Yādavaprakāśa holds that Brahman is of the nature of pure universal being (sarvā-tmakaṃ sad-rūpaṃ brahma) endowed with three distinct powers as consciousness, matter and God, and through these powers it passes through the various phenomenal changes which are held up in it and at the same time are one with it, just as one ocean appears in diverse forms as foam, billows and waves. Veṅkaṭa says that instead of explaining the world-creation from these makeshift points of view, it is better to follow the scriptures and regard Brahman as being associated with these changes through its body. It is wrong also to regard God, world and spirit as being phenomenal modifications of one pure being as Kātyāyana does. For the scriptures definitely assert that God and the changeless Brahman are one and identical. If the transformation is regarded as taking place through the transformation of the powers of Brahman, then the latter cannot be regarded as the material cause of the world, nor can these transformations be regarded as creations of Brahman.
If it is said that Brahman is both identical and different from its powers, then such a view would be like the relative pluralism of the Jains. There is a further view that Brahman in His pure nature exists as the world, the souls and God, though these are different and though in them His pure nature as such is not properly and equally evident. Veṅkaṭa holds that such a view is contradicted by our experience and by scriptural texts. There is again another view according to which Brahman is like an ocean of consciousness and bliss, and out of the joy of self-realization undergoes various transformations, a small portion of which he transforms into matter and infuses the spiritual parts into its modifications. Thus, Brahman transforms itself into a number of limited souls which undergo the various experiences of pleasure and pain, and the whole show and procedure becomes a source of joy to Him. It is not a rare phenomenon that there are beings who derive pleasure from performing actions painful to themselves. The case of incarnations (avatāra) again corroborates this view, otherwise there would be no meaning in the course of misery and pain which they suffer of their own free will.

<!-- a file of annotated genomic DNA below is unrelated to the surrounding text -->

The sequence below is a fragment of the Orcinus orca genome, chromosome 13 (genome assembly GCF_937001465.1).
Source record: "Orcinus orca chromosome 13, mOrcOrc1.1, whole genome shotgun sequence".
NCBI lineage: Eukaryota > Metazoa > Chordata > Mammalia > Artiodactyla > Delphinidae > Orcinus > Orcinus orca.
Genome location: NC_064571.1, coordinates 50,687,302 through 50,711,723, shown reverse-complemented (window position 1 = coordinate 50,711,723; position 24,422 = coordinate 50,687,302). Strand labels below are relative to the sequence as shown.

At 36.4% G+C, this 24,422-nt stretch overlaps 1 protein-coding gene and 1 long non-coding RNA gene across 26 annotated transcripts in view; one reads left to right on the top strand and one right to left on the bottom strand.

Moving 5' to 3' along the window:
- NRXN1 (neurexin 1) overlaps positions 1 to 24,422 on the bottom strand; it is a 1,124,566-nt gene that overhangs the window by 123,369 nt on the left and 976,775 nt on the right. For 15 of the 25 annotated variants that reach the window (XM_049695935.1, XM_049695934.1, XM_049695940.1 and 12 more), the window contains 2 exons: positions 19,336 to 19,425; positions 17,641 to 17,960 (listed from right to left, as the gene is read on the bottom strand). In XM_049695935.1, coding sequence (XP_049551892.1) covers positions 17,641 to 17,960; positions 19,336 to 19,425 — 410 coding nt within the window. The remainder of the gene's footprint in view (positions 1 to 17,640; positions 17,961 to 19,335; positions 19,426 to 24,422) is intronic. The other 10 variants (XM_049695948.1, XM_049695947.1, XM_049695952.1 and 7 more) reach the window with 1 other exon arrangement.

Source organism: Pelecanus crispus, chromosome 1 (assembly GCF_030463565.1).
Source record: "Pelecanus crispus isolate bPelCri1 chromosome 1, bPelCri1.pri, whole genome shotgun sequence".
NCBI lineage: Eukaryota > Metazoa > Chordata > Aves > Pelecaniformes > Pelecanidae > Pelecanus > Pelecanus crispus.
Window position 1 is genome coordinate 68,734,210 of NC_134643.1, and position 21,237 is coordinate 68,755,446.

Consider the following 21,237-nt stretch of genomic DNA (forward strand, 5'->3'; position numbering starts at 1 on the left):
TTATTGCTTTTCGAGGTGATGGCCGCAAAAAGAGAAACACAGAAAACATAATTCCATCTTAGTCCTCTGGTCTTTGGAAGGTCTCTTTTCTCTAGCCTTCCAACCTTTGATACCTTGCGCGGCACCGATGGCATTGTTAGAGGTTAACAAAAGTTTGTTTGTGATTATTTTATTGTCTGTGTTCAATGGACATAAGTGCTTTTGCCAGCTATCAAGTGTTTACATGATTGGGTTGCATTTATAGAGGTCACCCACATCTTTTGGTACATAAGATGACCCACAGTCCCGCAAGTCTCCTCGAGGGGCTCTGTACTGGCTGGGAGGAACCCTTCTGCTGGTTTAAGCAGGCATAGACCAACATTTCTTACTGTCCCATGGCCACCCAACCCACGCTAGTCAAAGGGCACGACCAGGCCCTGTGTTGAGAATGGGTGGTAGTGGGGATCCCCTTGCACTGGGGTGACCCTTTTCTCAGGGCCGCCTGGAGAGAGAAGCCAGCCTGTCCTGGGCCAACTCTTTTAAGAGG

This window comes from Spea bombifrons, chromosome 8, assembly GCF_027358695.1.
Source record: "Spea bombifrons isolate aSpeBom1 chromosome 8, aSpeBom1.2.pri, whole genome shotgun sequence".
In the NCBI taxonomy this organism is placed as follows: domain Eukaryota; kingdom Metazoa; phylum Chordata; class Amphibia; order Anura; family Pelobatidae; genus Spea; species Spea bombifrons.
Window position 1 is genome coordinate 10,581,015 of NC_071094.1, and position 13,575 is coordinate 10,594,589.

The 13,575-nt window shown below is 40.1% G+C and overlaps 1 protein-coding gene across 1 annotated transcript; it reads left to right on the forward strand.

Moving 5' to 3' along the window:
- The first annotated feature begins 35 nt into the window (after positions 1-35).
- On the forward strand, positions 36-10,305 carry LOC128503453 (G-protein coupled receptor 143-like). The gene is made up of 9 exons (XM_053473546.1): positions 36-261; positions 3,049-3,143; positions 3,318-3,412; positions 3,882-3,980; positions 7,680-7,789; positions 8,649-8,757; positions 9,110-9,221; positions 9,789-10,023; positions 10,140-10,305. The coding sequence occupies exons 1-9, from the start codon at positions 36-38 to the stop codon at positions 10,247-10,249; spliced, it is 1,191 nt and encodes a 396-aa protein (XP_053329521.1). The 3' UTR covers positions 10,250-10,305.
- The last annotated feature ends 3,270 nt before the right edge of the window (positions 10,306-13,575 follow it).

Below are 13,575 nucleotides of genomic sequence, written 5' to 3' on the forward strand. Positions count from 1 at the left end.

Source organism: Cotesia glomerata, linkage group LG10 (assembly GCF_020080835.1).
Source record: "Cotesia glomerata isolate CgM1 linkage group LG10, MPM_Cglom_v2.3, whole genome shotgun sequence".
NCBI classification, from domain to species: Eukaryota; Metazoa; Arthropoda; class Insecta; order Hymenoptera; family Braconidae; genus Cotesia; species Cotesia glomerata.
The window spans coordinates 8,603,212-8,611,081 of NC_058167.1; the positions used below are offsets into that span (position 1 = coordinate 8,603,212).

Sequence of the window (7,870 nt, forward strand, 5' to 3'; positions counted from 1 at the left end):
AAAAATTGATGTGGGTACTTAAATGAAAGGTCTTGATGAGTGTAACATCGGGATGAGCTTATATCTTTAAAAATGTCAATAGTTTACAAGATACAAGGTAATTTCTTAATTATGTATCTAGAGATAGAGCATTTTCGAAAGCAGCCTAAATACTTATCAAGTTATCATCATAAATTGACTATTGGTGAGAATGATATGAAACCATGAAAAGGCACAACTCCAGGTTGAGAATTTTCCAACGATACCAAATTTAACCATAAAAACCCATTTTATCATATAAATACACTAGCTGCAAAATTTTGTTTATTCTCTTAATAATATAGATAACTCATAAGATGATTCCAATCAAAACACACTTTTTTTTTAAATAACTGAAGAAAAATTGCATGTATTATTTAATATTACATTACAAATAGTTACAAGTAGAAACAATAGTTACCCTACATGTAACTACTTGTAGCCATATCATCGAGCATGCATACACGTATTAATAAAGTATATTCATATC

Veṅkaṭa observes that this view is absolutely hollow. There may be fools who mistake painful actions for sources of pleasure. But it is unthinkable that Brahman, who is all-knowing and allpowerful, should engage in an undertaking which involves for Him even the slightest misery and pain. The misery of.even a single individual is sufficient evil and the total miseries of the whole world of individual selves are intolerable in the extreme. Therefore, how can Brahman elect to shoulder all this misery of His own free choice without stultifying Himself? The case of incarnations is to be understood as that of actors on the stage. Further, this view contradicts the testimony of all scriptures. Veṅkaṭa thinks that the view of his school is free from all these objections, as the relation of the Brahman and individuals is neither one of absolute identity nor one of identity and difference but one of substance and adjuncts. The defects in the adjuncts cannot affect the substance nor can the association between them be a source of pollution to Brahman, the substance, because association becomes so only when it is determined by karma.
On the theological side Veṅkaṭa accepts all the principal religious dogmas elaborated in the Pañcarātra works. God is, of course, omniscient, omnipotent and all-complete. His all-completeness, however, does not mean that He has no desires. It only means that His desires or wishes are never frustrated and His wishes are under His own control. What we call our virtue and sins also proceed through His pleasure and displeasure. His displeasure does not bring any suffering or discomfort. But the term “displeasure” simply indicates that God has a particular attitude in which He may punish us or may not extend His favour.